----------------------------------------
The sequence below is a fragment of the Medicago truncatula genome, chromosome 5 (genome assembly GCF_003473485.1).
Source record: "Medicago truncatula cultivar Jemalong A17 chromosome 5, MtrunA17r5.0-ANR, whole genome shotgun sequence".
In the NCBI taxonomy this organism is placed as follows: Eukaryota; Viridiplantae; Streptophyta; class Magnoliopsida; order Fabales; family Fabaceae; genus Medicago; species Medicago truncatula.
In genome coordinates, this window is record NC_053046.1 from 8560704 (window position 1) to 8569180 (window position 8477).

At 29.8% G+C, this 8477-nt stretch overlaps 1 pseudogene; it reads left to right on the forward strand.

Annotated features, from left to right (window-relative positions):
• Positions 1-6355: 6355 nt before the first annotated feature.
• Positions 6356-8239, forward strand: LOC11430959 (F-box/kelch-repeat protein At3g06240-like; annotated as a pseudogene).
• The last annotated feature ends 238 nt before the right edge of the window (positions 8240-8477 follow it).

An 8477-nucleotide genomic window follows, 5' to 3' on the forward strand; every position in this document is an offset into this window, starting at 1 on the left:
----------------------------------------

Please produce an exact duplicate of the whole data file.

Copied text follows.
The sequence below is a fragment of the Medicago truncatula genome, chromosome 5 (genome assembly GCF_003473485.1).
Source record: "Medicago truncatula cultivar Jemalong A17 chromosome 5, MtrunA17r5.0-ANR, whole genome shotgun sequence".
In the NCBI taxonomy this organism is placed as follows: Eukaryota; Viridiplantae; Streptophyta; class Magnoliopsida; order Fabales; family Fabaceae; genus Medicago; species Medicago truncatula.
In genome coordinates, this window is record NC_053046.1 from 8560704 (window position 1) to 8569180 (window position 8477).

At 29.8% G+C, this 8477-nt stretch overlaps 1 pseudogene; it reads left to right on the forward strand.

Annotated features, from left to right (window-relative positions):
• Positions 1-6355: 6355 nt before the first annotated feature.
• Positions 6356-8239, forward strand: LOC11430959 (F-box/kelch-repeat protein At3g06240-like; annotated as a pseudogene).
• The last annotated feature ends 238 nt before the right edge of the window (positions 8240-8477 follow it).

An 8477-nucleotide genomic window follows, 5' to 3' on the forward strand; every position in this document is an offset into this window, starting at 1 on the left: